In this essay the author will define social policy as an academic subject and show that despite the fact that social policy draws on other academic social science subjects it is different because it is “based upon a distinct empirical focus – support for the well-being of citizens provided through social action” (Alcock 2008:3). The author will show how as an academic subject social policy is both descriptive and analytical and will give examples.

Social policy as an academic subject is difficult to describe as it is both the search of theoretical norms on how society should behave and the practical application and implementation of policies, which are considered to be social (Alcock et al 2004:1). The purpose of these policies is to improve welfare and to meet human needs (Blakemore, K. 2003:1). Spicker (2008:1) defines social policy as “the study of social services and the welfare state”. The study of social policy, originally known as social administration mainly pertains to social services and includes social security, housing, health, social work and education, these being described by Spicker (2008:1) as the “big five”. Social policy as an academic subject draws on other subjects such as economics, politics, history, psychology and sociology and has been described as a “magpie” subject by Blakemore (2003:3). These other subjects offer background information about the many aspects required to understand and develop social policies such as the effects of industrialisation and changes in social conditions, population changes, concepts of class, status and mobility. Understanding sociology gives a better understanding of industrial relations, minority groups and social control (Titmuss 1974:15). However, social policy as an academic discipline differs from these other subjects “because it is based on a distinct empirical focus – support for the well-being of citizens provided through social action” (Alcock, P. 2008:3).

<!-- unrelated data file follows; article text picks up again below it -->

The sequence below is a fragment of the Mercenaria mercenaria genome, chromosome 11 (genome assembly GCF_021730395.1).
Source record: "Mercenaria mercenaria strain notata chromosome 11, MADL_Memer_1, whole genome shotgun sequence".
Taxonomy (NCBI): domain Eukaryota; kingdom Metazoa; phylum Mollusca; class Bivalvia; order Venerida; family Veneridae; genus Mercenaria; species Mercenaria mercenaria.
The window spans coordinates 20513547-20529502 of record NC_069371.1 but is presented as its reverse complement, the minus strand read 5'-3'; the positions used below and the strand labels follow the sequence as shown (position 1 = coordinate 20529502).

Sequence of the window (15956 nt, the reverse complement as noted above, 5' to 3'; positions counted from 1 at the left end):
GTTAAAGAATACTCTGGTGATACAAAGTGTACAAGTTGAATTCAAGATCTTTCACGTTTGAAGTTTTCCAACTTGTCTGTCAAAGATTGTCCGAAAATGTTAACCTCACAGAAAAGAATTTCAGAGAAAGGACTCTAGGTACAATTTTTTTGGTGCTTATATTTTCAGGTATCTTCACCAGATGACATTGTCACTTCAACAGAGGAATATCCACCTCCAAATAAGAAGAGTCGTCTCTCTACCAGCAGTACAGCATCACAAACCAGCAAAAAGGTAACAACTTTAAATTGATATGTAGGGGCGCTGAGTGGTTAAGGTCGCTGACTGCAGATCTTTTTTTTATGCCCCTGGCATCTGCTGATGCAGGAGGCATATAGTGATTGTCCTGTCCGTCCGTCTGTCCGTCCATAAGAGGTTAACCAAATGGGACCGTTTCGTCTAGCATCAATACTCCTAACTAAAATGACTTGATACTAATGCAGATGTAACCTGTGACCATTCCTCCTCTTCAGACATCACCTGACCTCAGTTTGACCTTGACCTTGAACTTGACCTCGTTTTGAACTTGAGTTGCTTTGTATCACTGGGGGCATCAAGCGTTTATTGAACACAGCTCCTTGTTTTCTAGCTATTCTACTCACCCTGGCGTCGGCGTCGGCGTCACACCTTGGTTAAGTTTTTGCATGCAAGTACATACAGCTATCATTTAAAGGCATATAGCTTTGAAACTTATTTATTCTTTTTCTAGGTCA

Social policy as an academic subject has been described as the “study of policy practice in order to contribute to policy reform. It combines both descriptive and prescriptive elements” Becker (2008:11). Carlson (2004:89) contends that the descriptive element of social policy is normally involved in the production of “classifications to make comparison easier, or to show the inter-relationships between cases”. According to Spicker (2008:2) Titmuss suggested that social policy describes how policies are formulated and the consequences of policies. Social policy’s main focus is welfare and it describes people’s needs or problems such as poverty, housing, mental illness or disability (Spicker 2008:4). Social policy describes the origin and aims of a policy, how a policy is implemented and the results, either good or bad (Spicker 2008:5). Fitzpatrick (2001:4) wrote that social administration was “concerned with the “how” and the “what” of social policy” . An example of this descriptive element of social policy in practice can be found in a background paper on drugs and drug dependence written by Richard Hartnoll (2004). Hartnoll discusses how many people, what type of people use drugs, the type drugs they use, prevention, treatments and reduction in supply. This descriptive data contributes to addressing policy questions in relation to the impact of drug use on individuals and society. Descriptions also help to assess needs and deal with whether or not there are adequate resources to deal with the problem. Hartnoll concluded that although descriptions of the drug situation and policies had improved in Europe, that gaps remained and much more needed to be done in analysing policies.